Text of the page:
Say Goodbye to the Chair.

If you are squeamish, don’t read on… and if you are a misogynist, don’t read on. I am going public with this erm… event… because I feel that as there is rather a large proportion of us out there that could be stuck in a similar situation, I would like to reach out and say. I know. I get it.

This morning, I drove merrily to work. It was very misty and as I crossed the Down’s I drove reasonably conservatively hoping I wouldn’t smash into a marauding sheep despite the arsehole behind me with their very shiny Mercedes badge practically inserted up my rear-end. I was in a good mood. Things were/are ok. They bump up and down a little like cargo on a ship.. sliding up one end before sliding back down to the other as they broach the waves.. but generally, all is good. I wondered at the sheep/sea smell that was in the Brightonian air as I crossed from one department to the other. And my happy go lucky state of mind continued until the moment I realised, as I sat on the lovely, almost new blue chairs in the training room, that something may happen to be amiss. I discreetly checked my crutch with my fingers and sure enough, there was wet. I peered as discreetly as I could, heart racing, and saw that I had bled through my tampon/knickers/jeans and onto the fabric chair. I quickly re-arranged my (bloody) arse so that I could work out what to do and how to do it, while the trainer continued to discuss ‘tasks’.

This was not a win-win situation. There was no passing Go and collecting £200. This was a Straight to Hell moment in my life. I looked at the male trainer and then around at the other four non-haemorrhaging women in the room. I waited until 5 minutes later when he called for break and I spoke up and said (a lot more bravely than I felt), “I am afraid I have a bit of a problem. I am er.. perimenopausal and er.. I thought it was over but it wasn’t and I have erm… bled. On the chair. There..’. I literally felt that I had to explain what stage I was in my reproductive life so that they would all realise that I wasn’t just some incompetent twat of a woman who couldn’t manage her periods. I burst into tears. The shame. The humiliation. I wished I had pissed on the chair by accident instead. At least you can wash urine out easily.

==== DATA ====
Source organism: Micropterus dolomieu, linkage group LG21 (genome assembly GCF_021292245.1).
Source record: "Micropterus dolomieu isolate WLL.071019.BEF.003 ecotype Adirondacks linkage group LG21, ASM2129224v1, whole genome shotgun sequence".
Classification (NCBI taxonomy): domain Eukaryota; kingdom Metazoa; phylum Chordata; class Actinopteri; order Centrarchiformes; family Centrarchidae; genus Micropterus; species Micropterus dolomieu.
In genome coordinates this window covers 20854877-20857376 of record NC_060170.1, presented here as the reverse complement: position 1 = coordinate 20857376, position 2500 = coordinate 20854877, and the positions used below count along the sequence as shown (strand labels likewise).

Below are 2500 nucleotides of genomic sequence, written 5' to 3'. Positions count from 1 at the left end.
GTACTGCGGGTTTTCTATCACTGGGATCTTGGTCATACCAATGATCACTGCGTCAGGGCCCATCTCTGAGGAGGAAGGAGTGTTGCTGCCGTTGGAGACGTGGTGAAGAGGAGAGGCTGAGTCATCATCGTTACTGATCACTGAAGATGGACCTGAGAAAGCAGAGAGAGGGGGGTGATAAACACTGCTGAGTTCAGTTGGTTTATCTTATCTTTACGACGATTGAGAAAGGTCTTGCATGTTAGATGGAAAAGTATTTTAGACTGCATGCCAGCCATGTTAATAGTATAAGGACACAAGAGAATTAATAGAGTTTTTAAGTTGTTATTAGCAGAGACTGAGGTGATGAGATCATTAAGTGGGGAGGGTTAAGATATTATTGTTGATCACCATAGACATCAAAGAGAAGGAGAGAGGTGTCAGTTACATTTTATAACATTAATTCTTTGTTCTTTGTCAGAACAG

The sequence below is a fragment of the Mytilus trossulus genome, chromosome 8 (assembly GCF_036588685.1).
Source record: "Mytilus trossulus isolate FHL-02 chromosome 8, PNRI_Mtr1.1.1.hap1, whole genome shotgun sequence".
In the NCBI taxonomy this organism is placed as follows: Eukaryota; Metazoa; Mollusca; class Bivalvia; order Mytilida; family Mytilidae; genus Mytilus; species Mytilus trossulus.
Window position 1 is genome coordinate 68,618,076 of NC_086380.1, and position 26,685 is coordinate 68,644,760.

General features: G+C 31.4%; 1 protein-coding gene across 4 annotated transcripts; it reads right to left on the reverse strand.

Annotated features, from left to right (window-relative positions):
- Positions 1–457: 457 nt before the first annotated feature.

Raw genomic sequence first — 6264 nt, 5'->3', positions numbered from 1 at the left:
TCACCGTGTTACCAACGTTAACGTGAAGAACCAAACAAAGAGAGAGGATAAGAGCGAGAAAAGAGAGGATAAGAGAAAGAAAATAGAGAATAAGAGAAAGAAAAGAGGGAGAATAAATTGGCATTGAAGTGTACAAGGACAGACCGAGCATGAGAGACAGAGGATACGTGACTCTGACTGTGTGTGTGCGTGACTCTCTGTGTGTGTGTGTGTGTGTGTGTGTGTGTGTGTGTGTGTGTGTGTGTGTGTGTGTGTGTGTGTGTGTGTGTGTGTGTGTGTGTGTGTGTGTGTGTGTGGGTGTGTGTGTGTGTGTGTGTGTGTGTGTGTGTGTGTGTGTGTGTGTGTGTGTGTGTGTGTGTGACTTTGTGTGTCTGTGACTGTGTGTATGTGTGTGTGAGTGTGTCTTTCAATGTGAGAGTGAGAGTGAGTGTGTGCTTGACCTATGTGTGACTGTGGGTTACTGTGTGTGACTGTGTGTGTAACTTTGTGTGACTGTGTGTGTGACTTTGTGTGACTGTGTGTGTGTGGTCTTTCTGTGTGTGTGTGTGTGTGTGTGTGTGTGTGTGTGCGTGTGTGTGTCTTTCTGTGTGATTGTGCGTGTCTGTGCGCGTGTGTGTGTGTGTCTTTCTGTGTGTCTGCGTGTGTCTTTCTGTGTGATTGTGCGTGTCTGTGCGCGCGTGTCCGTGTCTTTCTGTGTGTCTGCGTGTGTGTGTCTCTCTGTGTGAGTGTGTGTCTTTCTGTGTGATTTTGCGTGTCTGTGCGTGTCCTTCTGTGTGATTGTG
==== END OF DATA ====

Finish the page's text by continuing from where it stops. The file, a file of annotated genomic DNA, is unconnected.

He was lovely and so were the women. They offered tissues and tampons whilst the trainer ran around finding spare sets of scrubs and debating with his manager about how I would finish the training. I sniffed pathetically and rubbed the blood away as much as I could with wipes meant for Covid. I said goodbye to the chair, knowing that it’s short life had ended too soon. There was no way that chair would be making another appearance.. blood doesn’t come out at the best of times and I don’t think that even if it did, it would ever live up to the rest of the other chairs. It’s a bit like a mafia goon who fucks up accidentally.. they don’t want to do it but the bosses will have to kill him.

After an agonising 20 minutes of losing all the millions of the pads and tampons that I actually did have on me (so that this wouldn’t happen) and then finding them again.. I left, head bowed and drove home.

My mood changed. I emailed my new boss and explained what happened. I arranged to miss the rest of the training tomorrow and shadow a colleague instead. I sat on my bed, freshly showered and felt shame. I felt anger at the shame. Anger at my body. Anger that I couldn’t just carry on with my day. Anger that I hadn’t realised I was bleeding. Anger that I am peri-menopausal. Anger that I haven’t yet had the hysterectomy that I have been waiting over a year for. Anger that the chair wasn’t plastic. Anger that I felt anger.

I spoke to my mum on the phone and my voice wobbled. The thing I am most angry about is that the fact that still, today, periods are a taboo. They are considered in the main, as dirty. I am ashamed that despite the fact I know they shouldn’t be viewed as that, I as a woman, still perpetuate that sentiment. If I saw someone else I would feel pity. Pity that they would feel that humiliation. Yet for myself, I just feel huge embarrassment. A failing.

I know with my rational head that the above isn’t true. However, my point in writing this is to drive the point home to both women and men out there, that this is the reality. We bleed. Sometimes we aren’t able to ‘manage’ our bleeding. It comes and starts when it wants to. It ebbs and it flows with abandon. For me it comes with iron deficiency, fatigue, sleeplessness and feeling cold. It comes 20 days out of 30. It comes with weariness and tears too.

What pains me is the effect it had on me today. The feeling of being less than (and costing the NHS a chair..)..

2 thoughts on “Say Goodbye to the Chair.

  1. An amazing piece of writing by an amazing person who I get to call a friend. Sadly we are not the only two to experience everything you’ve described and I’m sure your writing has made others smile and wince knowing they’ve been there too. X

    Liked by 1 person

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